The 2013-14 season seems to have taken on a consistent pattern for No. 19 North Carolina: get up for, and beat, some of the nation’s best teams while suffering losses that make us wonder who they are and what they’re capable of.
The latest piece of evidence to support this was their 73-67 loss at Wake Forest on Sunday night, with the Demon Deacons winning despite the fact that North Carolina rebounded 48% of its missed shots. UNC converted those extra opportunities into just 17 points, and for the game they shot 39% from the field. From an execution standpoint once again it was a matter of Marcus Paige’s struggles affecting the entire offense, with the Tar Heels being so reliant on his ability to score on the perimeter.
Wake Forest was able to take that away, keeping Paige under wraps and contesting nearly all of his looks from the field (eight points on 3-for-12 FG, six assists). When that was combined with Wake Forest outworking North Carolina on both ends for a significant portion of the second half as they built up an 11-point lead, the hole was ultimately too deep for the Heels to climb out of.
Jeff Bzdelik’s team certainly deserves credit for this, and regardless of North Carolina’s issues this is a big win for a program that has struggled mightily during the Bzdelik era. Travis McKie led four players in double figures with 16 points, and if reserves such as Arnaud Adala Moto (11 points, nine rebounds) and Coron Williams (eight points) can build on their performances that would be big for a team that has some talented players but lacks depth.
To North Carolina’s credit they were able to fight their back into the game, pulling to within a point of Wake Forest with just over one minute remaining. But the problem is that it took a double-digit deficit for Roy Williams’ team to show the effort required to win. It’s been said before and it needs to be said again: this team isn’t good enough to get away with giving the minimum amount of effort and failing to execute offensively.
With Sunday’s defeat falling in line with North Carolina’s season to date, it’s time to accept what the remainder of the season will be for the Tar Heels: a wild ride that includes both big wins and head-scratching losses. The question is whether or not North Carolina can avoid racking up too many of those defeats.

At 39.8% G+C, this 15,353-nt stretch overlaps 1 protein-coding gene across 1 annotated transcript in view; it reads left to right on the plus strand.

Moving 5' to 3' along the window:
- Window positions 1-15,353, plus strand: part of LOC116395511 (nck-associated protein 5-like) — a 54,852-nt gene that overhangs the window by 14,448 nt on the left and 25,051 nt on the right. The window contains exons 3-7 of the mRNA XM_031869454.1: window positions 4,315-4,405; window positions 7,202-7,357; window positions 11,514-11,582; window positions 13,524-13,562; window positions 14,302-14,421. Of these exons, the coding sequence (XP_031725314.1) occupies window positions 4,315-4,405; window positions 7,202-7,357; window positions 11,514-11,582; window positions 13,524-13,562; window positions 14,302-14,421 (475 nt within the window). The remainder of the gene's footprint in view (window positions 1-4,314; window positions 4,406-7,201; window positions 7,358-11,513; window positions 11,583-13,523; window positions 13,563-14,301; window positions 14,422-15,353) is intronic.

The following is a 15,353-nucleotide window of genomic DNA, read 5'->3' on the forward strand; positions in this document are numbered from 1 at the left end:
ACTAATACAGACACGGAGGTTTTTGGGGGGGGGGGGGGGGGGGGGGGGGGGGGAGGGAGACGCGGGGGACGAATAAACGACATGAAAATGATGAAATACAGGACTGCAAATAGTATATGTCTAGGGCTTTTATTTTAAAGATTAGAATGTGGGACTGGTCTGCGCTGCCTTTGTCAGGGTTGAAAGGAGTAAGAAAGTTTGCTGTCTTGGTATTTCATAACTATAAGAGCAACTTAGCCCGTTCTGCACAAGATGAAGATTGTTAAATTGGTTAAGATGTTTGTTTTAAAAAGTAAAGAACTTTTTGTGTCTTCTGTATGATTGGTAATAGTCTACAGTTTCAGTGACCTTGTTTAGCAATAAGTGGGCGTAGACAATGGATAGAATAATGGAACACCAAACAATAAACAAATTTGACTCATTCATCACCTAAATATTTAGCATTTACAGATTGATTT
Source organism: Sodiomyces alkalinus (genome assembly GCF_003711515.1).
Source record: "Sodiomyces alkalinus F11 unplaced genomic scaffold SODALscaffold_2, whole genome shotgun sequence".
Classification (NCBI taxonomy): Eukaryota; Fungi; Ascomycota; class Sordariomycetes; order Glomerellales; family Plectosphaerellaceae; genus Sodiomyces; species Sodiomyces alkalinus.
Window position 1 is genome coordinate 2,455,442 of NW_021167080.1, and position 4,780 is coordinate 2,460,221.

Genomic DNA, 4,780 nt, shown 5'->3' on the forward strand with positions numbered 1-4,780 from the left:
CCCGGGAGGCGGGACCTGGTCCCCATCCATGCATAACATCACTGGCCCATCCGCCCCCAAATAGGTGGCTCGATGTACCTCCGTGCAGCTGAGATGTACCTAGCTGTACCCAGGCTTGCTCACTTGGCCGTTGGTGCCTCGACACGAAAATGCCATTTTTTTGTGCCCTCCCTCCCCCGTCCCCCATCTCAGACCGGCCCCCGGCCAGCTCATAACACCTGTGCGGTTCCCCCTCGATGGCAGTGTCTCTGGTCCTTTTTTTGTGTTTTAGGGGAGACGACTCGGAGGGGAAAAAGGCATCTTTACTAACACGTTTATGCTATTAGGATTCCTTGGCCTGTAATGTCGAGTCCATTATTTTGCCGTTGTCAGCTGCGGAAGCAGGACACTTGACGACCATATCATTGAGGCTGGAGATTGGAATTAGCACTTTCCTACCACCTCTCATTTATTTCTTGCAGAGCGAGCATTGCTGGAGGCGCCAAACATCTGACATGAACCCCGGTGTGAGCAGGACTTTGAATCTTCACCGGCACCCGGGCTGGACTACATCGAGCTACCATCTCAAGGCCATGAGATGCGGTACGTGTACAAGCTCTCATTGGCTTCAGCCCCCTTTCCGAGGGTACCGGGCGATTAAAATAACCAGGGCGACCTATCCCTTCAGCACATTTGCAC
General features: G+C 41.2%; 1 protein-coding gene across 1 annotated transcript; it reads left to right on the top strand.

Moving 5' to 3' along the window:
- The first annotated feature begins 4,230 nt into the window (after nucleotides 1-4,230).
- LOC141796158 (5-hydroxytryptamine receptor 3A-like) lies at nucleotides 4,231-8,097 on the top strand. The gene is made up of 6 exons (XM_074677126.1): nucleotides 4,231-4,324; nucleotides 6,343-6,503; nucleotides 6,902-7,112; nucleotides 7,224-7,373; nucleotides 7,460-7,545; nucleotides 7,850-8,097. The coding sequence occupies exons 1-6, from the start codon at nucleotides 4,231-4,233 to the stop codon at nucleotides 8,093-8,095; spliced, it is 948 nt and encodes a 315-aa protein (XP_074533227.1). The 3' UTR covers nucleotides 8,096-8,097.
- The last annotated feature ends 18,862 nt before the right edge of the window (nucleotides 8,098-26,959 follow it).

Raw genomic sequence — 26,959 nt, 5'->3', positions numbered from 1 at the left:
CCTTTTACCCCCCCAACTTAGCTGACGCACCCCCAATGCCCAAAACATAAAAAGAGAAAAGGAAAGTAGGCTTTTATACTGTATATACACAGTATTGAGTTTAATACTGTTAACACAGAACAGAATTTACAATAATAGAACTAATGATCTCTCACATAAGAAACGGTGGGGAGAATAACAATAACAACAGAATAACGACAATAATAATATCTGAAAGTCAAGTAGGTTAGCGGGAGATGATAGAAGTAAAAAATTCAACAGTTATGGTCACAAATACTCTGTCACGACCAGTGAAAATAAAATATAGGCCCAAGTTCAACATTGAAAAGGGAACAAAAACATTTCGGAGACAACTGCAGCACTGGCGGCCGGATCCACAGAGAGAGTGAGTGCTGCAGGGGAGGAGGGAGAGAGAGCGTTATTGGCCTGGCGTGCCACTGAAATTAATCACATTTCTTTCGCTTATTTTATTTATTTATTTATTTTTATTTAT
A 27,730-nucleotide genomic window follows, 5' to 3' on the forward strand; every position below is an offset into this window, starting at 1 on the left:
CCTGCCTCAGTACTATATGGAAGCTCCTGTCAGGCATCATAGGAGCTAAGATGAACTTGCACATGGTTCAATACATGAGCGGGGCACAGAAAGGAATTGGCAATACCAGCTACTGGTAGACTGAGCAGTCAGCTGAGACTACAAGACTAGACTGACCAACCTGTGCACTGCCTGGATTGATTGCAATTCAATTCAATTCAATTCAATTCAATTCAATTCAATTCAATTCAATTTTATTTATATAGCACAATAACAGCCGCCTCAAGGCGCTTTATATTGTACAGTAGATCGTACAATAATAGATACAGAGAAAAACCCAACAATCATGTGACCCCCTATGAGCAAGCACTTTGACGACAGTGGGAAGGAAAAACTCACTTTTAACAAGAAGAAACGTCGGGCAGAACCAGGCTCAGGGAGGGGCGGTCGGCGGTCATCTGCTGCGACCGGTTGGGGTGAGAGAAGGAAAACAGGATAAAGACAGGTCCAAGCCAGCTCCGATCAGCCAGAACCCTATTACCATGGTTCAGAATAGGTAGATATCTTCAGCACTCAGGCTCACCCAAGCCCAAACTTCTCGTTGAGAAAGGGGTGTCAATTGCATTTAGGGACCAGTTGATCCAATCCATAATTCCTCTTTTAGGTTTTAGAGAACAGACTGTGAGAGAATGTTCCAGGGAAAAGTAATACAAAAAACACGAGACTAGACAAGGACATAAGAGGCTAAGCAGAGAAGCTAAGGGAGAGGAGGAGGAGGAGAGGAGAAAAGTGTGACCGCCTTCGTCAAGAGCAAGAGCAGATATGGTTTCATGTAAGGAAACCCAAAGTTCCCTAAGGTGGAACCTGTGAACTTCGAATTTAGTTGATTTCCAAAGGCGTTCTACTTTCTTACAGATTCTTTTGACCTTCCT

Arizona commit Terrance Ferguson has been known as one of the best dunkers in the country for the last few years. So you knew the 6-foot-6 wing was going to attempt the latest internet dunk craze that’s been going around.
Some call it the, “5-point play” in which the dunker makes a 3-pointer and immediately sprints following the shot release to catch the make for an under-the-legs dunk.
It’s as tough as it sounds and Ferguson makes it look easy.
Bol Bol is the son of former NBA center Manute Bol, and the younger Bol is earning quite a bit of attention himself as a five-star prospect in the Class of 2018.
The 6-foot-11 Bol showed off some of his freakish coordination and athleticism on Friday night, by ripping a steal and taking it coast-to-coast for an under-the-legs dunk in the middle of a game at the Jayhawk Invitational.
Bol will be one of the players to watch this spring as he plays with KC Run GMC.
Iowa State guard Naz Mitrou-Long gets hardship waiver to play additional year
“Everything happens for a reason and although it hurt to not be able to play for a group of guys I loved last year, my body needed time to recover and that time off allowed me to feel the best I’ve felt since my freshman year,” Mitrou-Long said in the release. “I’m glad I’ll be able to play for the best fans in the country and represent the name on the front of my jersey, Iowa State, one more year. Words can’t describe this feeling. Cyclone Nation, be ready for a special year.”
The 6-foot-4 Long played in eight games last season for Iowa State as he averaged 12 points per game. He missed the rest of the season to deal with pain in his surgically repaired hips. Mitrou-Long has been a very effective three-point shooter during his career at Iowa State and he should be a nice option to have for next season if he’s healthy.
CIAA will stay in North Carolina despite state’s LGBT law
CHARLOTTE, N.C. (AP) The Central Intercollegiate Athletic Association says it won’t move its headquarters, its basketball tournament or other conference championships from North Carolina, despite the state’s controversial new LGBT law.
The CIAA said in a statement Thursday that it will instead partner with the NCAA to educate its members on lesbian, gay, bisexual and transgender issues as it does on other issues, like graduation rates and concussion management.
The Charlotte Observer reports that the CIAA, the oldest African-American sports conference in the U.S., has hosted its annual basketball tournament in Charlotte since 2006 and announced it was moving its headquarters to Charlotte from Virginia in 2015.
The CIAA said Thursday that it will continue to “monitor the issues,” as it has since House Bill 2 passed.
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